Thinking out loud, I will make the soup a day ahead. That way I’ll do a lazy man’s clarification and scrape the schmaltz (fat) cap off the top the next day, no egg whites needed, and use it in another dish. Soup always tastes better the next day anyway.

The next day while the broth is coming back up to temperature, I’ll take more leeks, dice them up, and crisp them in olive oil in a very hot cast iron skillet. I want to cook the leeks to the point of being nearly crunchy but not burned.

I’ll then cut down the chicken and carrots into slices. I’ll place the chicken into the bowls along with the sliced carrot and pour the hot broth over it. Garnish with parsley and it is ready to serve. I just have to make sure I reserve some of the stock for another dish that I plan on making.

Side dishes

I love side dishes. I’m the guy at the Shabbos table who can make an entire meal out of dips. A large part of my job when I was professionally cooking was at the salad/vegetable station and I still feel that pull today.

But, in the spirit of being simple, I do not plan on going crazy with my sides and if I’m going to be honest too many dips can bog you down no matter how much you love to eat them.

I’ll buy schug and hummus from my butcher (they seriously make the best) and maybe I’ll grab a few pre-made dips such as an olive dip, etc… from the grocery store. 

I’m debating if I want to make a roasted garlic spread. It’s super easy, take whole heads of garlic, drizzle them in olive oil, wrap in foil and slow roast them till they turn soft (it would be super easy to do this while the leg of lamb is in the oven, as both cook at the same temperature). Once roasted you then take the soft cloves and turn them into a paste with olive oil, salt and pepper.

I will make a very simple green salad from thinly sliced green apples and red onions, perhaps walnuts and sliced dates or figs with a vinaigrette made out of pomegranate syrup, aged balsamic vinegar, honey and olive oil and plenty of fresh pepper.

As for the vegetable sides I’m going to go to my standby carrot dish made from heirloom carrots (the multicolored ones) roasted whole in apple cider, honey, rosemary and garlic. This dish is super easy and is always a hit.

I have another standby which is a huge hit everywhere– blistered green onions. Typically I make this on a grill, but being Brooklyn a cast iron skillet will have to suffice. The recipe is super simple: trim green onions and cook them in olive oil on extremely high heat until they blacken. Once done, drizzle lemon juice and either a flaky salt or rock salt on top (the texture of the salt adds an extra layer of flavor). The blistering process turns the green onions into a crunchy, yet creamy sweet taste and mouthfeel.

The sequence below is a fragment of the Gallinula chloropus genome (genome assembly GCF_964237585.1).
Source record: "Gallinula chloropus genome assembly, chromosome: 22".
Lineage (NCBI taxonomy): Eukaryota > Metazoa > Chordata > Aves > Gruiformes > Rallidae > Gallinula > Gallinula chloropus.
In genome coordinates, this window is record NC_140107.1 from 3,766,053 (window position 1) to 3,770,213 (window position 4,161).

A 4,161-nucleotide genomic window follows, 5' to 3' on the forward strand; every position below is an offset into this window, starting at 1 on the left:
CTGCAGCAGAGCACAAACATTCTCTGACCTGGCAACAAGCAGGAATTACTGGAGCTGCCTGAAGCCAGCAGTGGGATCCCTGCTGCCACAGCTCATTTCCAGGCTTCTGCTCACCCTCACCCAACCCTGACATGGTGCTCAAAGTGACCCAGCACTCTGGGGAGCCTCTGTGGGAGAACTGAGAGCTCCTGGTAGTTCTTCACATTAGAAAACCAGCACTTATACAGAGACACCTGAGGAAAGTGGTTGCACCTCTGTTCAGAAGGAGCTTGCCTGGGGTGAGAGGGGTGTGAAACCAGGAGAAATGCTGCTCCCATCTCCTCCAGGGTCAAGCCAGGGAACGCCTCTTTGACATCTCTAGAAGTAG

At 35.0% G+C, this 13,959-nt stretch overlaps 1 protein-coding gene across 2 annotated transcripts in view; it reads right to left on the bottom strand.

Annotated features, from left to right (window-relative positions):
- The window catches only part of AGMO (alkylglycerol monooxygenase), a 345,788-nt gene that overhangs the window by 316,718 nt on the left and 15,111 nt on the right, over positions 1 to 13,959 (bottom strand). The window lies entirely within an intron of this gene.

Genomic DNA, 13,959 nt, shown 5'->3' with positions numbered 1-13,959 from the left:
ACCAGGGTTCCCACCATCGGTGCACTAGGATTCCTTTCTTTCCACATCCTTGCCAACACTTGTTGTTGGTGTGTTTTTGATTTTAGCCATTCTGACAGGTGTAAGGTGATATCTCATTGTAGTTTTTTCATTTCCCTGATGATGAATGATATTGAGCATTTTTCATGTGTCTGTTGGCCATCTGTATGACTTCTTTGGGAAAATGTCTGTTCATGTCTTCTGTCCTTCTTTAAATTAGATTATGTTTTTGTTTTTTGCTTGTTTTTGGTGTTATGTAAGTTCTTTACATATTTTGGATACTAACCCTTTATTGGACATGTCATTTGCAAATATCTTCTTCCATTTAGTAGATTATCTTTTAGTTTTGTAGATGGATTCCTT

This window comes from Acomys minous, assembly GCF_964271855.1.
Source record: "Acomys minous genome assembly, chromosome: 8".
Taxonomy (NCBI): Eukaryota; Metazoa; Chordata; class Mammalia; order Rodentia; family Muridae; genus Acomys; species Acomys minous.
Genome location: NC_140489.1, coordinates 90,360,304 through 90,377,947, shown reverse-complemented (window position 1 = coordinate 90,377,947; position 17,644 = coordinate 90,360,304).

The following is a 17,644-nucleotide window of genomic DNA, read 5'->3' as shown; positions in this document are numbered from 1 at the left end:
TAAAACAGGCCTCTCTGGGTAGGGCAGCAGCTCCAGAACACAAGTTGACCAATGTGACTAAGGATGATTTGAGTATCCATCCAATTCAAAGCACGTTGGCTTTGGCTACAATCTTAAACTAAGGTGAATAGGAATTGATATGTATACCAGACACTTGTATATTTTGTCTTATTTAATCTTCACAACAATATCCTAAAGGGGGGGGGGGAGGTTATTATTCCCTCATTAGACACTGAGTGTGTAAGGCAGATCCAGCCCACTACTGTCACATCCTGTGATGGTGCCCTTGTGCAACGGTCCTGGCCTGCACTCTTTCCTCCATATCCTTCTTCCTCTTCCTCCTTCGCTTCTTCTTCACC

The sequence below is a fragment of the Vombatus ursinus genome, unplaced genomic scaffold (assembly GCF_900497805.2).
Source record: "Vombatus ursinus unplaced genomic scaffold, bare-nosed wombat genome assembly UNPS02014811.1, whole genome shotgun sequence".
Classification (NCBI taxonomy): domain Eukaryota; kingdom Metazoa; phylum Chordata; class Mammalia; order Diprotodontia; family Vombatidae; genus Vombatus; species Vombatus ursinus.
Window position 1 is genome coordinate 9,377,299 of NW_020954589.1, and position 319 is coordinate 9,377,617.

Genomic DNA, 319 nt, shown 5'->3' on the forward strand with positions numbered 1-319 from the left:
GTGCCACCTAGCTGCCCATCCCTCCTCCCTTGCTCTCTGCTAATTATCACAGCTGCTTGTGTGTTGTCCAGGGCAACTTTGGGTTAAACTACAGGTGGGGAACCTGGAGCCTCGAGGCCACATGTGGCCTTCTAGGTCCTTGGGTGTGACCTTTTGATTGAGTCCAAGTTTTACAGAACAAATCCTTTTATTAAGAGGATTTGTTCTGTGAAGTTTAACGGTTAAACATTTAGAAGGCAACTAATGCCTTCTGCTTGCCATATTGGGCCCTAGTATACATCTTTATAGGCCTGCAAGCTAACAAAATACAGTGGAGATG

I still need two more dishes until I’m comfortable with my meal being complete and balanced. Again, we are going for simplicity. I’ll probably make a classic dish of Southern greens and black-eyed peas, which is collards, onions and black-eyed peas all cooked in one big pot with a key ingredient– vinegar. I may even use some of the lamb drippings in this dish to tie it back to the meal (no different than Southerners using ham).

This leaves me down to my last side dish and I need a starch– I’m thinking savory fragrant yellow rice. Rice (probably basmati) cooked with turmeric, garlic, fried shallot, onion and dates, with fresh cilantro and green onion added at the end. I’ll make the rice with some of the chicken leek stock that I made for the soup. I’ll also use some of the schmaltz to make the dish savory, tossing it in after the rice is cooked and baking it really quick on high heat in the oven.

Dessert

You may notice that I have zero dessert planned. I don’t bake so this leaves me in a difficult situation (but not really). I’m asking guests to bring something and I’ll have an assortment of fresh and dried fruits also to serve. (Kiwi is my new fruit every year, long story.) Hey, if you make a really good honey cake and need a place for Rosh Hashanah on the first night, let me know! Shana tova!

To recap

Rosh Hashanah 5782 menu:

  • Traditional Rosh Hashanah Moroccan fish with saffron
  • Crispy leek and chicken soup
  • Slow roasted garlic spread
  • Green salad with green apples tossed in a pomegranate-honey vinaigrette
  • Slow roasted, honey glazed twice-marinated herbed leg of lamb
  • Apple cider and honey glazed carrots with rosemary
  • Charred green onions in flaky salt
  • Southern style greens with black-eyed peas
  • Fragrant savory yellow rice